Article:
David Thomson könyvei a rukkolán

David Thomson - Hollywood
This guide to Hollywood catalogues major filmic trends from silent films of the 1920s through the Technicolor Age to the electronic era. Visual documentation captures the legendary stars and directors, and each chapter introduces the wider historical and social context of the age.

David Thomson - England ​in the Twentieth Century
Ehhez a könyvhöz nincs fülszöveg, de ettől függetlenül még rukkolható/happolható.

Anne Verlhac - David Thomson - Marilyn ​Monroe
Marilyn ​Monroe. Her very name hints at promise and excitement. She was almost too much - just too beautiful, her face a mask of make-up, her body too provocative, her white skirt flying up around her thighs in a sudden gust of air. With her mouth half-open and her eyes half-closed she is frozen in time, the very anticipation of pleasure. So much for the stereotype that has already travelled around the world several times - no doubt there is a lot more mileage in it. Yet there is so much more to see and to learn about than this overused, overworked, and depressingly vulgar cliché. Another face needs to be revealed, the one behind the mask, bare of make-up, fragile, exposed and moving. Look carefully and you will glimpse a very different Marilyn, the one left behind when the glamorous mask fell and the woman within shone through: a complex woman and a born artist. _Marilyn Monroe: A Life in Pictures_ pays tribute to a Marilyn far removed from the famous construct, from the knee-jerk film-star poses, the commercial, staged images at which she was so adept. The 150 original or unpublished images in this book are the result of ambitious research, selected with the aim of casting a fresh light on the life of this unique star and revealing her moving humanity. The search was for the real Marilyn, not the sex symbol illusion. If this book succeeds in conveying the extraordinary vitality that emanated from young Norma Jean, despite her flaws and the tragedies that befell her, if it manages to portray the extraordinary light that radiated from her and illuminated her beauty from within, if it finally puts an end to the image of the peroxide doll and little-girl-lost, and instead reveals her as an intelligent, headstrong, talented and generous woman, then it will have made a small contribution to her memory and reputation. But we have said enough. Let these images of Marilyn say the rest.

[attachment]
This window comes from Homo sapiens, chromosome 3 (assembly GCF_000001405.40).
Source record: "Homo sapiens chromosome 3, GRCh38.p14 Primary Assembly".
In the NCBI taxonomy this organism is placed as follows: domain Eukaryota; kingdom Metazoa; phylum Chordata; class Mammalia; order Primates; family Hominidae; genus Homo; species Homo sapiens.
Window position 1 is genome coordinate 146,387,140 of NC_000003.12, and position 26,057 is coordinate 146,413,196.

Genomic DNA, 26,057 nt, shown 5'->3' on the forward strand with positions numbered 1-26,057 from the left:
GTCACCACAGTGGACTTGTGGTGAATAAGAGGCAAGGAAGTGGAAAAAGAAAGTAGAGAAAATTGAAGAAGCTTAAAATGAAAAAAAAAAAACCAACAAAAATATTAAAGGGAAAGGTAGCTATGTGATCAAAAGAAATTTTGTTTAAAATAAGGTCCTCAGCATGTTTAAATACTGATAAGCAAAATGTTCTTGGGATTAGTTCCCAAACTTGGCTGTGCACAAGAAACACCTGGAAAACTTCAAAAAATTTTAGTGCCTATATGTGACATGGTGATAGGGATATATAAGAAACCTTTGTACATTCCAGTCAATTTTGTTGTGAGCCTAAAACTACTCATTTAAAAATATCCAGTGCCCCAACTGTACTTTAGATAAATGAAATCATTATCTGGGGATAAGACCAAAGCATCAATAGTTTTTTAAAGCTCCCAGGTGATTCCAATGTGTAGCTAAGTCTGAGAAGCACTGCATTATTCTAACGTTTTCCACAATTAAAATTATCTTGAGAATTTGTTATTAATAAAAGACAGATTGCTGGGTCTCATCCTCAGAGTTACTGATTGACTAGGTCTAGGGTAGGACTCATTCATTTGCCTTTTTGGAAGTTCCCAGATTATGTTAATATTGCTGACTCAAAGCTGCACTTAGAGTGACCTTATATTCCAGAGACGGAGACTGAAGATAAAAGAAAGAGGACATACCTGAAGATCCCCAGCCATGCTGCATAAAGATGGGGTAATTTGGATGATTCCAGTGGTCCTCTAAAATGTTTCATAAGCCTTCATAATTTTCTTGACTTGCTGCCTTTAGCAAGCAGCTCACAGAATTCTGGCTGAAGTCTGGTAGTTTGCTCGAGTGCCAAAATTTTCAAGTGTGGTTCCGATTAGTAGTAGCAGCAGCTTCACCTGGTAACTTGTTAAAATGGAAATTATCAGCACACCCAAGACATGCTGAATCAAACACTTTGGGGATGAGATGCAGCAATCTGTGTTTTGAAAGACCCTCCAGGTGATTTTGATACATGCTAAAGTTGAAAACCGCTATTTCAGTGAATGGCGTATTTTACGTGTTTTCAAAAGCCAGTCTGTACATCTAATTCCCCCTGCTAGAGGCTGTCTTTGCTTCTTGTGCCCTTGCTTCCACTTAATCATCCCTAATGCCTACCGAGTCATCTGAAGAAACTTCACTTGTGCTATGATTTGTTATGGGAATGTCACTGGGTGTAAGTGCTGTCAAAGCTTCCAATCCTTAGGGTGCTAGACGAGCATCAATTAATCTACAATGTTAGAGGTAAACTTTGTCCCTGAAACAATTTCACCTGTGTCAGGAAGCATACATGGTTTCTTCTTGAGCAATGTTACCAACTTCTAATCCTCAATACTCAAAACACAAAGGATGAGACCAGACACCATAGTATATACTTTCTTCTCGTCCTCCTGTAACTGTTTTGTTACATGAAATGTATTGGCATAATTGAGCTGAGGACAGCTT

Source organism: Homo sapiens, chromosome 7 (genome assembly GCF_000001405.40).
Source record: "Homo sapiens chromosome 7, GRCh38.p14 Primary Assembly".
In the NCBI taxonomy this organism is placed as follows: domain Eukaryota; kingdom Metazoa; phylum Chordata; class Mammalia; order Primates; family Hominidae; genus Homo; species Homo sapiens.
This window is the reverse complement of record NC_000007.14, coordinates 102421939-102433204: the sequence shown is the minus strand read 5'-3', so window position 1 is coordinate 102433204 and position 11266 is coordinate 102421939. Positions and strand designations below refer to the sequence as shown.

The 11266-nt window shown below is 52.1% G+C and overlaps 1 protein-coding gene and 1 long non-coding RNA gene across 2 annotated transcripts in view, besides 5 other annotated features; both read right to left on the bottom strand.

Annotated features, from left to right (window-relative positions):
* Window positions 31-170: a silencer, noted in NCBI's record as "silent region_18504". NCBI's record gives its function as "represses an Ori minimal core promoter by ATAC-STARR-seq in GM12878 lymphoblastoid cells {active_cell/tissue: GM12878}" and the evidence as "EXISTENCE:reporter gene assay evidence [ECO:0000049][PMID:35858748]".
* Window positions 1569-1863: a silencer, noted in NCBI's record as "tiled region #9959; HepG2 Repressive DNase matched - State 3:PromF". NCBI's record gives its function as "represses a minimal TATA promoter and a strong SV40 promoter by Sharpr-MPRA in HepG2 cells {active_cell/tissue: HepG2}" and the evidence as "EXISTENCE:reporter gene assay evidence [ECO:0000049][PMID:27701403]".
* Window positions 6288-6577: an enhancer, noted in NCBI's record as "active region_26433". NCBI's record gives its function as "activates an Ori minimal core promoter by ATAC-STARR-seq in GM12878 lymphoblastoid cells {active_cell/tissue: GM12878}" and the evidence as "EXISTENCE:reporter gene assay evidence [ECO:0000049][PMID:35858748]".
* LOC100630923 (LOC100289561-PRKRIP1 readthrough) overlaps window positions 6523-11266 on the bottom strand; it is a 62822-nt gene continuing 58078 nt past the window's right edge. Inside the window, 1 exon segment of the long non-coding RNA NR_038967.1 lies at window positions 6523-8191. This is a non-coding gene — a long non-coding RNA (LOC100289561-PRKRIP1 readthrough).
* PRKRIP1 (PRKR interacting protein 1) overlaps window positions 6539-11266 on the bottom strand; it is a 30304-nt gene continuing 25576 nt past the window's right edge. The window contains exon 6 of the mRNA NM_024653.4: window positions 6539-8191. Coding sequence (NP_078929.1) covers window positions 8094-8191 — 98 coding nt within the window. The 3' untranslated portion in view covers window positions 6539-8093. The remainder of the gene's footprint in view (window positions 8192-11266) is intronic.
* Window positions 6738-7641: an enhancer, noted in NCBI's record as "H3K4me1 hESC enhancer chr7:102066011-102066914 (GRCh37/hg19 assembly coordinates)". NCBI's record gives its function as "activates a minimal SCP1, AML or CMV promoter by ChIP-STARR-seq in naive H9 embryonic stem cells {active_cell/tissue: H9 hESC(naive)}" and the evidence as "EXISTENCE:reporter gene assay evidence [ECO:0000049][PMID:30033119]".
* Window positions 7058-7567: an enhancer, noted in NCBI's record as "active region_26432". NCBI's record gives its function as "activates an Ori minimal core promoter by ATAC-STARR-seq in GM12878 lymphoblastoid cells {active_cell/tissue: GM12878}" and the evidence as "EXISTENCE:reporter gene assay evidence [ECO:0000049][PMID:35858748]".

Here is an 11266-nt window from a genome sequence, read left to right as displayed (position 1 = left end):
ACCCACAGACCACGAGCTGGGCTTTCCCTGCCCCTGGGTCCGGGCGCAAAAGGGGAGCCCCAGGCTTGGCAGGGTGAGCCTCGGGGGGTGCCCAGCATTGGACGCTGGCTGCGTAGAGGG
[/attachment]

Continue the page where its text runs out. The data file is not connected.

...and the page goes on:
David Thomson - Rosebud
"Easily ​the best book on Orson Welles." --The New Yorker Orson Welles arrived in Hollywood as a boy genius, became a legend with a single perfect film, and then spent the next forty years floundering. But Welles floundered so variously, ingeniously, and extravagantly that he turned failure into "a sustaining tragedy"--his thing, his song. Now the prodigal genius of the American cinema finally has the biographer he deserves. For, as anyone who has read his novels and criticism knows, David Thomson is one of our most perceptive and splendidly opinionated writers on film. In Rosebud, Thomson follows the wild arc of Welles's career, from The War of the Worlds broadcast to the triumph of Citizen Kane, the mixed triumph of The Magnificent Ambersons, and the strange and troubling movies that followed. Here, too, is the unfolding of the Welles persona--the grand gestures, the womanizing, the high living, the betrayals. Thomson captures it all with a critical acumen and stylistic dash that make this book not so much a study of Welles's life and work as a glorious companion piece to them. "Insightful, controversial, and highly readable--Rosebud is biography at its best." --Cleveland Plain Dealer